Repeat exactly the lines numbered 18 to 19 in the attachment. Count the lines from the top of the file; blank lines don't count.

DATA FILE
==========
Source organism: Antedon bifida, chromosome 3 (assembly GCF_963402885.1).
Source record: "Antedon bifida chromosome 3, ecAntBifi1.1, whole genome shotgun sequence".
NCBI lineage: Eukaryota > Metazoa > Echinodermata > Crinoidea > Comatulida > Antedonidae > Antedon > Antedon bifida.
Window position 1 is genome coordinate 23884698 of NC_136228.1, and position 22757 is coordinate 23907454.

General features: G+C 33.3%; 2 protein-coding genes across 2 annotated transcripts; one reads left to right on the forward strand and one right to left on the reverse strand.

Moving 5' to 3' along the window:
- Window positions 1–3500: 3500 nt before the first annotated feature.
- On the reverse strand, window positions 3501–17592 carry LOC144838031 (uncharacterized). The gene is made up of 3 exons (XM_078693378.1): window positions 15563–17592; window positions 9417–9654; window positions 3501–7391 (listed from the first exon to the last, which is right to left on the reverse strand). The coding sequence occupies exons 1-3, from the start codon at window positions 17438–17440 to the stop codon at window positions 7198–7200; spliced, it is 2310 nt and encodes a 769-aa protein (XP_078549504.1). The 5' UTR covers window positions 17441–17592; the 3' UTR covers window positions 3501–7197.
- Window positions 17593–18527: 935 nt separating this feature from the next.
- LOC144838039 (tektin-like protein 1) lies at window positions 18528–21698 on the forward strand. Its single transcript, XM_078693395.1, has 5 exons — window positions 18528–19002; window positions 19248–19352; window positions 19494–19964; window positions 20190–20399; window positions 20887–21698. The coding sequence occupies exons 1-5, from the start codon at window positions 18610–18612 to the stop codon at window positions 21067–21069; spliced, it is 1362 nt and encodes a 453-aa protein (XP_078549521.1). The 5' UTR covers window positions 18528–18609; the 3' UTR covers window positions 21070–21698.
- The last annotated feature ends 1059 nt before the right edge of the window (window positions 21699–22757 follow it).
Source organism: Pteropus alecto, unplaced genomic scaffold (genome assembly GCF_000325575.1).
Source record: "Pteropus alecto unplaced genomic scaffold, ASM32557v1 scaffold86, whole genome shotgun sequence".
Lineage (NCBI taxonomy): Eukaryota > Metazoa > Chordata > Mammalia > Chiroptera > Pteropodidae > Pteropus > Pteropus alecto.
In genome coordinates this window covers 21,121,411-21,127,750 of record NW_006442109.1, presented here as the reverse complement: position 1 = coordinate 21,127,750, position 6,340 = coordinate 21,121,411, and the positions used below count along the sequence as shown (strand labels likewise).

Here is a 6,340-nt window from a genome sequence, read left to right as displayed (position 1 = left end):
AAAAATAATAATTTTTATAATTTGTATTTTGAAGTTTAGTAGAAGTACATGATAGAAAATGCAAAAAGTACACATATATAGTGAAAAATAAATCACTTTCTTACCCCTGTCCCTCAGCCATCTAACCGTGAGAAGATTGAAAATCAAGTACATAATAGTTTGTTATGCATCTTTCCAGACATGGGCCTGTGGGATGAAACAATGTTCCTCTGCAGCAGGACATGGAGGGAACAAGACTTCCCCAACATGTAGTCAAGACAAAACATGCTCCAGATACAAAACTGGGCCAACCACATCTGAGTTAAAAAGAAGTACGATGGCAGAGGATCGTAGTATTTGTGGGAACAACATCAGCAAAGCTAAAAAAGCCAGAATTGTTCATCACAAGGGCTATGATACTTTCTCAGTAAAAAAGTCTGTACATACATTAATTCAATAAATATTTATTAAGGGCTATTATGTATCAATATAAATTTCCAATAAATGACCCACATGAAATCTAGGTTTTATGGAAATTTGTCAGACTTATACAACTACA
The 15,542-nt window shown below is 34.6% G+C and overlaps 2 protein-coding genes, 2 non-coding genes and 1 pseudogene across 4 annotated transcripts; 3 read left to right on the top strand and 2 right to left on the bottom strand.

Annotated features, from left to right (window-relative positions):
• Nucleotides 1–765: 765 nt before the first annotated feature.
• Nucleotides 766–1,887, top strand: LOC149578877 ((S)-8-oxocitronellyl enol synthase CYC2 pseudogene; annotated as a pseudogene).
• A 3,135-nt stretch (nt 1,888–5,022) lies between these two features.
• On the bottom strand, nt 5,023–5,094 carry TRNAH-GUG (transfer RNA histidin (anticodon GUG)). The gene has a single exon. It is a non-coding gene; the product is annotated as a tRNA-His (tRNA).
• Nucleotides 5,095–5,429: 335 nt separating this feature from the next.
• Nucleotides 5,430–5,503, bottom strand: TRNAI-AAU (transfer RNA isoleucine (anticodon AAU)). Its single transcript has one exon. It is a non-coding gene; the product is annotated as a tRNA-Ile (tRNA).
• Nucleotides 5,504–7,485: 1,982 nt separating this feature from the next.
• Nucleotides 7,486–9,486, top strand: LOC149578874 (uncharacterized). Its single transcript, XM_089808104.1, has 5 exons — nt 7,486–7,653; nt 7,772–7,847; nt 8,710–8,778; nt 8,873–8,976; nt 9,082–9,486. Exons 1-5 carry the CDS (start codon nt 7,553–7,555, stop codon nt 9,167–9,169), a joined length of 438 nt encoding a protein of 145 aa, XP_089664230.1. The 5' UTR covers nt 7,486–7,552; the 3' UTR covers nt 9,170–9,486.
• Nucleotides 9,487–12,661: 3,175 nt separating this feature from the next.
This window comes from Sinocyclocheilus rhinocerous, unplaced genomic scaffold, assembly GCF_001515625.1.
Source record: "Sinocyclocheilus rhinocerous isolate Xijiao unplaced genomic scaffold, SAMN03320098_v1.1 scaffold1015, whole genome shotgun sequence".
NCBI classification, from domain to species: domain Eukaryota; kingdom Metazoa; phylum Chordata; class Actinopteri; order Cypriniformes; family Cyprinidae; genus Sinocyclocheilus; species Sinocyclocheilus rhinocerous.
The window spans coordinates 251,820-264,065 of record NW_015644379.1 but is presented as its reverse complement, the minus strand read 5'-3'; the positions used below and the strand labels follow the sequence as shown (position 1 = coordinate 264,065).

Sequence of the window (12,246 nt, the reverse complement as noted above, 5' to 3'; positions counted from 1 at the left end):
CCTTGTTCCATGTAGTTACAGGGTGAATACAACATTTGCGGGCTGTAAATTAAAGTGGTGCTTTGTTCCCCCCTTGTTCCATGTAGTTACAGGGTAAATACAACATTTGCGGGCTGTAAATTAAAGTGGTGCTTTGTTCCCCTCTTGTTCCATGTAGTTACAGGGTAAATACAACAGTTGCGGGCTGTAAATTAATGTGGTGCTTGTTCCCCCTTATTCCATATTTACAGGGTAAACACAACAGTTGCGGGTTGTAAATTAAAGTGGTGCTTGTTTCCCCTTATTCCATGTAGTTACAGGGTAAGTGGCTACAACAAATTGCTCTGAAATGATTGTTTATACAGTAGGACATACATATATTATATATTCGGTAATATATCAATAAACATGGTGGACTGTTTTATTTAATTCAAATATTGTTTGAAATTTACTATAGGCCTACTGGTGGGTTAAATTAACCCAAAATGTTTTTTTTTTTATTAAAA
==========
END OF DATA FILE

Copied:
The 15,542-nt window shown below is 34.6% G+C and overlaps 2 protein-coding genes, 2 non-coding genes and 1 pseudogene across 4 annotated transcripts; 3 read left to right on the top strand and 2 right to left on the bottom strand.

Annotated features, from left to right (window-relative positions):